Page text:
Scotland votes to remain part of the UK

BY George Parker and Mure Dickie | FROM Financial Times | 2014-09-19 13:28

  Last updated: September 19, 2014 5:34 am

  Scotland has voted decisively to remain part of the United Kingdom, as an army of “silent” No voters defeated an unprecedented challenge to the 307-year union.

  With only two council areas to declare results, the No campaign was heading for a victory with a margin of 55 to 45 per cent. But the impact of the vote will trigger a major constitutional upheaval for the whole of the UK.

  Alex Salmond’s dream of independence was defeated on the night, but David Cameron will on Friday acknowledge that Scots have made it clear they want to exercise more powers closer to home.

  That in turn is expected to lead to a new constitutional settlement for the whole UK, with more power for English MPs over their own affairs and a transfer of money and power from Westminster to big cities.

  Yes supporters held their heads in their hands as the results came in amid signs that Mr Salmond’s passionate campaign had failed to convince wavering Scots to break their links with the rest of the UK. Michael Gove, chief whip, declared: “It looks as if the UK will be safe tomorrow.”

  Mr Salmond secured victory in Glasgow: the city voted Yes by 53 to 47 per cent and also won in Dundee. But the margins of victory were not as great as he had hoped and the victory was offset by heavy defeats elsewhere in the country. The No campaign won Edinburgh, by 54.6 to 45.3 per cent.

  Nicola Sturgeon, Mr Salmond’s deputy, said that whatever the result Scotland had delivered a decisive “call for change”.

  By 6.11am, 30 of 32 council areas declared, accounting for 93.6 per cent of registered voters’ votes. The No campaign’s lead was 364,606 votes.

  Sterling continues to make strong gains in reaction to the polls, rising 0.7 per cent to $1.6520. The pound is gaining a similar amount versus the euro and is up 1.2 per cent against a broadly weaker yen. Traders are betting on a stronger open for the UK’s FTSE 100 stock index, with futures contracts having risen 46 points, or 0.7 per cent, to 6826.

  David Cameron was said by aides to be preparing a major statement on the future constitutional settlement for the whole UK on Friday; he has promised that a No vote would trigger a transfer of new powers to the Scottish parliament.

  The Queen, who was said by aides to be following the referendum “very, very closely” at Balmoral, is also expected to make a written statement on Friday on the implications of the vote for the UK.

  As the result of the referendum over Scotland’s future emerged, business began to react with relief although voicing concern over continuing uncertainty.

  “There can be no doubt that many businesses will breathe a sigh of relief that the prospect of a contentious currency debate and prolonged economic negotiations have been avoided, and yet we know that significant changes are still on the cards,” said Simon Walker, director general of the Institute of Directors in London.

  “As negotiations commence on a future settlement for Scotland, the focus must be on ensuring that any new powers are used to boost Scotland’s economic competitiveness, unleash enterprise and attract further investment.”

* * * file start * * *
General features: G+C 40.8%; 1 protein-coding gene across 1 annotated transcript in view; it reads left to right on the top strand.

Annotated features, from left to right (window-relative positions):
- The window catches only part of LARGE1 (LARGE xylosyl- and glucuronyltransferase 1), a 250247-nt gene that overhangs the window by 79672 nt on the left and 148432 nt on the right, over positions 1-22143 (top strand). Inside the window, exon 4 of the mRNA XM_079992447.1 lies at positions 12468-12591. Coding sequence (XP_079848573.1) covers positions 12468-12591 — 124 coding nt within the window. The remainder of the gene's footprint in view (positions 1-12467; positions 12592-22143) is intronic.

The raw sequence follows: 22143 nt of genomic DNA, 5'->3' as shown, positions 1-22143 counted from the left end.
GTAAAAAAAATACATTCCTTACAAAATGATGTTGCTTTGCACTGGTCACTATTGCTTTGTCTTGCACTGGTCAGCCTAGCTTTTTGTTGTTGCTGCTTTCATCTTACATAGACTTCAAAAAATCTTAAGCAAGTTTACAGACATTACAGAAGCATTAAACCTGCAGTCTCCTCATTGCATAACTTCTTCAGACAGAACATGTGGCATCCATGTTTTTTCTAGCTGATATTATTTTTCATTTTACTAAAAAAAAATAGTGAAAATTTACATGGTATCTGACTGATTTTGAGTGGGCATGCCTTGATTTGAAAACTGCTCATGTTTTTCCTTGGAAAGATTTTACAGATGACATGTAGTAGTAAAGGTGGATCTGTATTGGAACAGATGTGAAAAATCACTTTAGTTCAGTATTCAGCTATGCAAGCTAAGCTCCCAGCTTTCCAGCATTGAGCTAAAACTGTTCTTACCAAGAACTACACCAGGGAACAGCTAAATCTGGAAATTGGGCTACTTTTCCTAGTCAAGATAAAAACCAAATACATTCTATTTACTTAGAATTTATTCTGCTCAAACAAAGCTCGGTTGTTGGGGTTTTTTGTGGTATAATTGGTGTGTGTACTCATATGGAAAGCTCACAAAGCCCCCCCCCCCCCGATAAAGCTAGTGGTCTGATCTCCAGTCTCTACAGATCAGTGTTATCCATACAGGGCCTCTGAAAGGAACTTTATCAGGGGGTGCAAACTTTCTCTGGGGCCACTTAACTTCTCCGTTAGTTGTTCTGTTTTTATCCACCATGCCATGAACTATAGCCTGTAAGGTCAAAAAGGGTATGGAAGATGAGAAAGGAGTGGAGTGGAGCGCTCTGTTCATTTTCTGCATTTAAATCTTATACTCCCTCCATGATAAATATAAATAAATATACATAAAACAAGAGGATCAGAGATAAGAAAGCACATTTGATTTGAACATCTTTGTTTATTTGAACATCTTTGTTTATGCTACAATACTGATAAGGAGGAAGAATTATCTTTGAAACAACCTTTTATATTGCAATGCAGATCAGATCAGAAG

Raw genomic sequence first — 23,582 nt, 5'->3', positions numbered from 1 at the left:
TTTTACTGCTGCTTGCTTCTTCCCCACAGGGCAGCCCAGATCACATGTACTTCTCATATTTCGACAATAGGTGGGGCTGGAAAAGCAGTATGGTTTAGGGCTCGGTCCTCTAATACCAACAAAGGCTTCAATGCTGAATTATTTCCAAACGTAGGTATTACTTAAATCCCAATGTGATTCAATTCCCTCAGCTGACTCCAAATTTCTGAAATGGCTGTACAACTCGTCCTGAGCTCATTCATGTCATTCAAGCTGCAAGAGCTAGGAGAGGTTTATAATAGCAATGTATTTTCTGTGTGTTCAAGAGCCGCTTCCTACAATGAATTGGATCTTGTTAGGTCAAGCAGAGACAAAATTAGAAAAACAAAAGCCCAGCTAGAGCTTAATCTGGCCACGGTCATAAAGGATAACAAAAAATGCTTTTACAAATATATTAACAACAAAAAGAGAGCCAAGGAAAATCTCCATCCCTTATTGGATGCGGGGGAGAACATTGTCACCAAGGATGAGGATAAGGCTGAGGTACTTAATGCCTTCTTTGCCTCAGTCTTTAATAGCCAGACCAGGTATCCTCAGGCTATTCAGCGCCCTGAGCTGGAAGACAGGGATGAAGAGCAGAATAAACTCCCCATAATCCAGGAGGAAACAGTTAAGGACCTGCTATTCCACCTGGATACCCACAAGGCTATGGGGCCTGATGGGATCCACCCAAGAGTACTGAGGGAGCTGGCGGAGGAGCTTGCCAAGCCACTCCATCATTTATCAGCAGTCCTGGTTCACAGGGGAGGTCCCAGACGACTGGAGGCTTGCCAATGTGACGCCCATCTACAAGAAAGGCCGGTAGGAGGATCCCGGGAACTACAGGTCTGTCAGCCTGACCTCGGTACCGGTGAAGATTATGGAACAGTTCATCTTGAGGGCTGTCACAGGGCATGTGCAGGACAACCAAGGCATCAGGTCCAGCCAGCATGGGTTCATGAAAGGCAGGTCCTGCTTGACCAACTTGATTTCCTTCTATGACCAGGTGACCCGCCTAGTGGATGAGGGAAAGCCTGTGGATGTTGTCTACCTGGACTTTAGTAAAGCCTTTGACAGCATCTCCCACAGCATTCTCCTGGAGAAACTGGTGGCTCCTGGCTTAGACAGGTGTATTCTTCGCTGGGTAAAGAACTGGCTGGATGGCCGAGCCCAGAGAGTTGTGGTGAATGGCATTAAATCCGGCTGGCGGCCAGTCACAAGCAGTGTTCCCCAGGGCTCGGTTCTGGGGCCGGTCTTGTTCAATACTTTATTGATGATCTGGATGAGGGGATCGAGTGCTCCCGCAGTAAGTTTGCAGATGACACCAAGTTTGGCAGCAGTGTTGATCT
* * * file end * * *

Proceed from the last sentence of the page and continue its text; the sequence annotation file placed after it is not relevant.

Scotland’s aerospace, defence and marine industry, which accounts for 10 per cent of the UK economy and employs some 40,000 people, has been particularly anxious about the prospect of Scottish independence.

  Paul Everitt, chief executive of defence trade organisation ADS, said: “The decision by the people of Scotland to continue our union offers a great opportunity to build a stronger and better balanced economy together.”

  One kilted man with blue face paint held his head in his hands for several minutes, motionless. A red headed girl was in tears. Others kicked the chunks of glass that littered the ground in disgust.

  Walking home after a night on George Square, Robert Lindsay, a Yes supporting pensioner, said: “I’m pretty down but a lot of people have been mobilised and politicised by this. There were a lot of us.”

  “I think it’s a fix - everyone I spoke to said they were voting Yes,” said one twenty something.

  Scotland is deciding in a referendum being held on Thursday whether or not to end the 307-year-old union with England

  A spokesman for the chief counting officer said there were no reports of difficulties with voting, and queues had been managed efficiently. Reports from individual local authorities suggested that by mid-afternoon voters had come in a steady stream rather than sudden surges.

  Both sides, meanwhile, said they had put tens of thousands of volunteers on the streets for a final big push to get supporters to the polling stations. Better Together said they had an estimated 30,000-35,000 people working on the day, knocking on doors, delivering leaflets and making telephone calls. Yes Scotland put its estimate at 40,000.

  The scale of activity on polling day reflected a campaign that gathered energy as it neared its climax.

  The Yes campaign claimed one of its highest-profile celebrity endorsements just after polls opened, when Andy Murray, the tennis player and former Wimbledon champion, tweeted his support for independence.

  Dozens of pro-union MPs, especially from Labour, travelled north of the border as they sought to halt any last-minute momentum building behind the Yes campaign.

  Despite having been harassed during a walkabout in Edinburgh two days ago, Ed Miliband spent the day knocking on doors in Glasgow. Dozens of other Labour MPs travelled to other parts of the country, while Tim Farron, the Liberal Democrat president, campaigned in the Borders.

  Expectations of violence at polling booths were largely unfounded, with few reports of aggressive behaviour.


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